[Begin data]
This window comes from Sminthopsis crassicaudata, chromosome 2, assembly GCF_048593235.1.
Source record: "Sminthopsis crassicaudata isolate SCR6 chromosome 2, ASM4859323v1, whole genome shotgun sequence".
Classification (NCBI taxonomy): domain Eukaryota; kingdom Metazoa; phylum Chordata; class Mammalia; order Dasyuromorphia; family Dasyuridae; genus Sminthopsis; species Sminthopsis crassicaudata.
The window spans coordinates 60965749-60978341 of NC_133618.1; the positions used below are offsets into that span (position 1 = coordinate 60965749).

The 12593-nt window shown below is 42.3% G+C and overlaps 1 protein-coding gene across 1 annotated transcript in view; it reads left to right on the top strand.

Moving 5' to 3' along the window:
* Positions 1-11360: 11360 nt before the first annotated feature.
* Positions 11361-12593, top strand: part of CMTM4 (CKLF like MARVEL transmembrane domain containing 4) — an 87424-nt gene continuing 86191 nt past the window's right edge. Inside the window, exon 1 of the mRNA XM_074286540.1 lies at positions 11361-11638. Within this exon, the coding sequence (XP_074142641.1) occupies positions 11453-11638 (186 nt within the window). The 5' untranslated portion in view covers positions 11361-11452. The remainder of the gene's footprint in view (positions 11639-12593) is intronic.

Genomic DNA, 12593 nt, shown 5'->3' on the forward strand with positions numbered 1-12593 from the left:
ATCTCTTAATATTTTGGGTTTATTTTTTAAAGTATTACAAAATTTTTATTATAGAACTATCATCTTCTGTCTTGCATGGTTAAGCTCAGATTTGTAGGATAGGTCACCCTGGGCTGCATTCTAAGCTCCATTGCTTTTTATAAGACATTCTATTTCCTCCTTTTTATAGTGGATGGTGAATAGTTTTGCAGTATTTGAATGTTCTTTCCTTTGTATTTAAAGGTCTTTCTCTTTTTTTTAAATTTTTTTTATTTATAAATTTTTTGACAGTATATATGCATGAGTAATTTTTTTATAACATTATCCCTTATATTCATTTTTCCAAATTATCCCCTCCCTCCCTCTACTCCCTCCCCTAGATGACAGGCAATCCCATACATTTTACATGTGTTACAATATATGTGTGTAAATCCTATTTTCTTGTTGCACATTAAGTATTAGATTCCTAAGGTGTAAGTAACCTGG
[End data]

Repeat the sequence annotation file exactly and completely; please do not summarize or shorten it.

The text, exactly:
This window comes from Sminthopsis crassicaudata, chromosome 2, assembly GCF_048593235.1.
Source record: "Sminthopsis crassicaudata isolate SCR6 chromosome 2, ASM4859323v1, whole genome shotgun sequence".
Classification (NCBI taxonomy): domain Eukaryota; kingdom Metazoa; phylum Chordata; class Mammalia; order Dasyuromorphia; family Dasyuridae; genus Sminthopsis; species Sminthopsis crassicaudata.
The window spans coordinates 60965749-60978341 of NC_133618.1; the positions used below are offsets into that span (position 1 = coordinate 60965749).

The 12593-nt window shown below is 42.3% G+C and overlaps 1 protein-coding gene across 1 annotated transcript in view; it reads left to right on the top strand.

Moving 5' to 3' along the window:
* Positions 1-11360: 11360 nt before the first annotated feature.
* Positions 11361-12593, top strand: part of CMTM4 (CKLF like MARVEL transmembrane domain containing 4) — an 87424-nt gene continuing 86191 nt past the window's right edge. Inside the window, exon 1 of the mRNA XM_074286540.1 lies at positions 11361-11638. Within this exon, the coding sequence (XP_074142641.1) occupies positions 11453-11638 (186 nt within the window). The 5' untranslated portion in view covers positions 11361-11452. The remainder of the gene's footprint in view (positions 11639-12593) is intronic.

Genomic DNA, 12593 nt, shown 5'->3' on the forward strand with positions numbered 1-12593 from the left:
ATCTCTTAATATTTTGGGTTTATTTTTTAAAGTATTACAAAATTTTTATTATAGAACTATCATCTTCTGTCTTGCATGGTTAAGCTCAGATTTGTAGGATAGGTCACCCTGGGCTGCATTCTAAGCTCCATTGCTTTTTATAAGACATTCTATTTCCTCCTTTTTATAGTGGATGGTGAATAGTTTTGCAGTATTTGAATGTTCTTTCCTTTGTATTTAAAGGTCTTTCTCTTTTTTTTAAATTTTTTTTATTTATAAATTTTTTGACAGTATATATGCATGAGTAATTTTTTTATAACATTATCCCTTATATTCATTTTTCCAAATTATCCCCTCCCTCCCTCTACTCCCTCCCCTAGATGACAGGCAATCCCATACATTTTACATGTGTTACAATATATGTGTGTAAATCCTATTTTCTTGTTGCACATTAAGTATTAGATTCCTAAGGTGTAAGTAACCTGG